It’s often said that the talent differential between an NBA superstar and a 12th man on the bench is tiny.

The bigger factor that separates great players from benchwarmers is confidence.

A lack of confidence can destroy a player, even really good players. Look no further than the problems in Brooklyn with Ben Simmons.

Josh Green didn’t reach any such depths.

But he admits that the start of the 2022-23 season has brought with it an upgrade when it comes to feeling like he belongs where he is, which is solidly in the Mavericks’ playing rotation.

More than that, he feels like he’s more than able to be a strong contributor.

“I’d say confidence is the biggest (difference),” Green said before Saturday’s meeting with Oklahoma City. “I didn’t really get drafted to a team that was going through a development stage, throwing young guys out there. The moment I got here, we were trying to win a championship.

“So for me, it’s hard to come in as a rookie and think: don’t mess up. We’re trying to win this year. Over time, you grow confidence with the people you’re around and the coaching staff. Every year I feel more and more confident. And opportunity will continue to come. I still feel like there’s a lot more steps to be taken.”

Green came in against Brooklyn on Thursday and made all three of his 3-point tries, but more importantly had four rebounds and a steal in 13 minutes and was a plus-3 on the court.

That came after a somewhat less than auspicious first few possessions, coach Jason Kidd said.

“Josh was big for us,” he said. “When you look at the way it started for him, in the first (few minutes), he was minus-10. And so there was a chance to take him out but we left him in. And he got back to neutral, so that means he was doing something well. And he ended the game at plus.

“I thought Josh played an incredible game for us. We talk about the 50-50 balls, but he was shooting the three at a high clip and hopefully we can get him more minutes.”

Green came back with a similar role Saturday against the Thunder. He entered late in the first quarter with the Mavericks trailing 21-17. By the time he checked out seven minutes later, they were up by a point.

But his biggest contribution came at the end of the third quarter and beginning of the fourth. He had two steals, one that kept OKC scoring machine Shai Gilgeous-Alexander from a likely bucket before the third-quarter buzzer. Then, in the first minute of the fourth, he picked off another steal and raced on the break for a three-point play.

He would finish with four steals to go with six points and five rebounds in just 15 minutes. The Mavericks were a whopping plus-24 when he was on the floor.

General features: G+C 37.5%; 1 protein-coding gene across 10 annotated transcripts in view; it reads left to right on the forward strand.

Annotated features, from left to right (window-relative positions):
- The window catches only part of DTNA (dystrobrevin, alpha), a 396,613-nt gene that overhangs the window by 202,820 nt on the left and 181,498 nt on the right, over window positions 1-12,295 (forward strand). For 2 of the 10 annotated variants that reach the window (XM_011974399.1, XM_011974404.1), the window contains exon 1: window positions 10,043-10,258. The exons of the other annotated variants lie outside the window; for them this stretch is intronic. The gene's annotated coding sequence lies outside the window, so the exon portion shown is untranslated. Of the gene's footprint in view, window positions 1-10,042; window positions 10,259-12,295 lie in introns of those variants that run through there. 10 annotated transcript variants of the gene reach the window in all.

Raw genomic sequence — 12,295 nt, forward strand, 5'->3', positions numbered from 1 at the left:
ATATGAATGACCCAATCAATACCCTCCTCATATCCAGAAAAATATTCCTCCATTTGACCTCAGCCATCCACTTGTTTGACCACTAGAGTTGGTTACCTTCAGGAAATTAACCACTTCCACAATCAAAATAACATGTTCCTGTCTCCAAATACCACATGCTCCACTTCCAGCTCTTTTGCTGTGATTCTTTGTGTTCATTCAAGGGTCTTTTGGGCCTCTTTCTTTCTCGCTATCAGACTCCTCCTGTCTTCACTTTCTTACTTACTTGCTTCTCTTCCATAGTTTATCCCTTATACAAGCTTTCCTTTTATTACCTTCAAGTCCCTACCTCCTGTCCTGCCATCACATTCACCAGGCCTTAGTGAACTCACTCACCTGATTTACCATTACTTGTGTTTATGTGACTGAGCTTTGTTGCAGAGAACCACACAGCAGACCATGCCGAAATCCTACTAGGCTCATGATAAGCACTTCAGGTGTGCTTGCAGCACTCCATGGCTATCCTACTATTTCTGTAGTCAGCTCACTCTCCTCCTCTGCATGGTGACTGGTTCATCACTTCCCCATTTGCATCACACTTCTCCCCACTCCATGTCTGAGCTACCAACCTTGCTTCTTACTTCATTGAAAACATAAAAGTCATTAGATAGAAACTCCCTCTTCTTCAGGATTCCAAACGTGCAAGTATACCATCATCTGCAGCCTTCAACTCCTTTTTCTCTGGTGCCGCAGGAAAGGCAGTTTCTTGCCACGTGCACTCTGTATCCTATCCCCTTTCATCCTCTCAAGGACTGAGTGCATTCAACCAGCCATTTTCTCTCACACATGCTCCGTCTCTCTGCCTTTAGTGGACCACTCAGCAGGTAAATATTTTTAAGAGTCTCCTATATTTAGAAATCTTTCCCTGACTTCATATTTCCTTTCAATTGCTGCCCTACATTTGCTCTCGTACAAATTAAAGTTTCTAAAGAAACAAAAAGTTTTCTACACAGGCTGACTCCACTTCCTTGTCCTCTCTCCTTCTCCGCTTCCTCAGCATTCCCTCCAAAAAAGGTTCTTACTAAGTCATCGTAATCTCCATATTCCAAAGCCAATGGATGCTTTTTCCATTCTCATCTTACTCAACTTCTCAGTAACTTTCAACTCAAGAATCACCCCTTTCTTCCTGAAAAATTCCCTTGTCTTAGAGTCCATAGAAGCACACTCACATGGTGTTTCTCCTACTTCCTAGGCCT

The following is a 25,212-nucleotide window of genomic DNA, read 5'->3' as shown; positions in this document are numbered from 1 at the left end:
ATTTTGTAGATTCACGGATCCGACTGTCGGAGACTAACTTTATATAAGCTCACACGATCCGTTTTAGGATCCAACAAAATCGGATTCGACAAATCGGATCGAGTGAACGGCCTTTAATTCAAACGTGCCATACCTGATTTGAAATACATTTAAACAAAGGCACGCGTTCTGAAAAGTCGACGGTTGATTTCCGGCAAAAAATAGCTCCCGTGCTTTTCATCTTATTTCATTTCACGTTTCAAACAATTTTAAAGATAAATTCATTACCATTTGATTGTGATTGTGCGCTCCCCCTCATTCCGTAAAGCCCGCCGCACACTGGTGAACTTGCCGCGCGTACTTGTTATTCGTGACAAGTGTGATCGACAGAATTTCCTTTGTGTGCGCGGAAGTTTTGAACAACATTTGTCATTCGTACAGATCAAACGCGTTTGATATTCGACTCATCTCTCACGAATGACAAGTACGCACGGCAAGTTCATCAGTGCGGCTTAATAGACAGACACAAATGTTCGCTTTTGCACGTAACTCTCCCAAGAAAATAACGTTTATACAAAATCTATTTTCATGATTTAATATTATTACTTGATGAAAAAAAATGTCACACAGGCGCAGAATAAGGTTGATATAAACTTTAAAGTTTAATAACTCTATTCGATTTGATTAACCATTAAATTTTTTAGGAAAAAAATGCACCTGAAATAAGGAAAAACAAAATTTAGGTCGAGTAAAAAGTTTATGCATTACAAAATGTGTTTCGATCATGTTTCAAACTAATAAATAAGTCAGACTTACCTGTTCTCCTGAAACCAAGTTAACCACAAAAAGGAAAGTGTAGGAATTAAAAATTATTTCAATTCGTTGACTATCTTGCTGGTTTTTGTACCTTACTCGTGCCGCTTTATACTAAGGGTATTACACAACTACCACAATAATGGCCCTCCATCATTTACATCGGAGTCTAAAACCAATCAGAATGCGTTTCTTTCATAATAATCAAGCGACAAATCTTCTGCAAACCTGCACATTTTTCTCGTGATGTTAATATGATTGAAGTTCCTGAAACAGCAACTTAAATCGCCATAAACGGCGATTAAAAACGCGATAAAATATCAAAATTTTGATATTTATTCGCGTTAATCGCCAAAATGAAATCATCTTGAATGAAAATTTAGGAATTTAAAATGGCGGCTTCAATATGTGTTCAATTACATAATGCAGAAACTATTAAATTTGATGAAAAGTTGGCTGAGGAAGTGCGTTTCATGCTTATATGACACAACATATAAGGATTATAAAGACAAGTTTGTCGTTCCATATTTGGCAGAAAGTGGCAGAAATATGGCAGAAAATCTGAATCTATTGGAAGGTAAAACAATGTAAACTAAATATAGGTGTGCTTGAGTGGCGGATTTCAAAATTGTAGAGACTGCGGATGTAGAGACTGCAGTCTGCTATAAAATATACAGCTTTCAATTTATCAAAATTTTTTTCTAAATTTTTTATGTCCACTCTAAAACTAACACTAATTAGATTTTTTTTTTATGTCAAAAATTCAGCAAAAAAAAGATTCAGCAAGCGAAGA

He just looks like a more comfortable player early on. And nothing like the player who couldn’t make a shot and essentially was benched in the playoffs last season.

And though Saturday was an ugly loss to the Thunder, Green and the Mavericks are fortunate to have another game coming fast on Sunday evening against Orlando.

“This league is all built on confidence,” Kidd said. “If you start doubting yourself, things can go bad in a hurry. For him, I think he just started overthinking the situation last year. And that happens.

“I’ve always judged Josh on the 50-50 balls and his activity – getting his hands on deflections and rebounds, giving us second opportunities. I’ve never judged Josh on scoring. (But) he’s worked extremely hard on shooting the ball. We also want him to be able to put the ball on the floor and attack the rim because he can do that, too. And being able to find the open guy, we trust him with the ball. So he’s doing everything for us and hopefully we can get him more minutes.”

Most players judge themselves on scoring and everything else is just a bonus.

But Green knows his game has to be about more than points. He’s also learned that he is playing the game at a different RPM these days.

“In my rookie year, I was 110 miles per hour with no brake,” Green said. “I feel like I slowed down, but I want to play with a pace that’s fast enough. As far as slowing down goes, I still feel like I’m fast in a good way now because it’s controlled.”

And while he can score if needed, he’s not focused on that – at least not as much as he used to be.

“We’re trying to win a championship,” he said. “We have a team full of scorers and a great scorer in Luka (Dončić). So there’s going to be days when I score and days when I’m not scoring.

“I know I can score, but at the time, it may not be the best thing for our team just because we’re so deep with scorers. But all the little stuff, that can help a team more.”

That’s what having confidence in your abilities is all about.

Twitter: @ESefko

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